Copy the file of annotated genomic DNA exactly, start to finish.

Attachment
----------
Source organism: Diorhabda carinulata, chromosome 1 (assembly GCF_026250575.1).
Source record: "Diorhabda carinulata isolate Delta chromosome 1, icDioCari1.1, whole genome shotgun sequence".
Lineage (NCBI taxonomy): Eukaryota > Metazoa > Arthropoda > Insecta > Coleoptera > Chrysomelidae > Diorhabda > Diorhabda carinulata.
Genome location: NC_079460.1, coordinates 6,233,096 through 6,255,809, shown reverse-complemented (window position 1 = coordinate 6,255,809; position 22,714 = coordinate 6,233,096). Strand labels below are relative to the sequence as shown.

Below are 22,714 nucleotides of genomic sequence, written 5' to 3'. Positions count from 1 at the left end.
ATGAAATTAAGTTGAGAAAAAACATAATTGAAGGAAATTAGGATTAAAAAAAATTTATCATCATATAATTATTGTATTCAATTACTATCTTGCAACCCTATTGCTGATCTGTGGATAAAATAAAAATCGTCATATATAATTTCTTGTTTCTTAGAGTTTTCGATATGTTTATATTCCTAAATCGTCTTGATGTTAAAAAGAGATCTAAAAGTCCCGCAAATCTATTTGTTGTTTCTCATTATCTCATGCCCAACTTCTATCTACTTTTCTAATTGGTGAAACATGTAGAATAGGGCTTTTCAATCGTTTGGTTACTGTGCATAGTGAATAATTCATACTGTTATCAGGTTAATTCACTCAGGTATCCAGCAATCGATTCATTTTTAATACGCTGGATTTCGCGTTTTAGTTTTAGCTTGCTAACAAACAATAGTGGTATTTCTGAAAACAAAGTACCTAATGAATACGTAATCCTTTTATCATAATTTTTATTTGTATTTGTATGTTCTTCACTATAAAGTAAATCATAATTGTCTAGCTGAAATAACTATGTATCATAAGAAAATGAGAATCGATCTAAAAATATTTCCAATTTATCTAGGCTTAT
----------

Source organism: Diorhabda carinulata, chromosome 1 (assembly GCF_026250575.1).
Source record: "Diorhabda carinulata isolate Delta chromosome 1, icDioCari1.1, whole genome shotgun sequence".
Lineage (NCBI taxonomy): Eukaryota > Metazoa > Arthropoda > Insecta > Coleoptera > Chrysomelidae > Diorhabda > Diorhabda carinulata.
Genome location: NC_079460.1, coordinates 6,233,096 through 6,255,809, shown reverse-complemented (window position 1 = coordinate 6,255,809; position 22,714 = coordinate 6,233,096). Strand labels below are relative to the sequence as shown.

Below are 22,714 nucleotides of genomic sequence, written 5' to 3'. Positions count from 1 at the left end.
ATGAAATTAAGTTGAGAAAAAACATAATTGAAGGAAATTAGGATTAAAAAAAATTTATCATCATATAATTATTGTATTCAATTACTATCTTGCAACCCTATTGCTGATCTGTGGATAAAATAAAAATCGTCATATATAATTTCTTGTTTCTTAGAGTTTTCGATATGTTTATATTCCTAAATCGTCTTGATGTTAAAAAGAGATCTAAAAGTCCCGCAAATCTATTTGTTGTTTCTCATTATCTCATGCCCAACTTCTATCTACTTTTCTAATTGGTGAAACATGTAGAATAGGGCTTTTCAATCGTTTGGTTACTGTGCATAGTGAATAATTCATACTGTTATCAGGTTAATTCACTCAGGTATCCAGCAATCGATTCATTTTTAATACGCTGGATTTCGCGTTTTAGTTTTAGCTTGCTAACAAACAATAGTGGTATTTCTGAAAACAAAGTACCTAATGAATACGTAATCCTTTTATCATAATTTTTATTTGTATTTGTATGTTCTTCACTATAAAGTAAATCATAATTGTCTAGCTGAAATAACTATGTATCATAAGAAAATGAGAATCGATCTAAAAATATTTCCAATTTATCTAGGCTTAT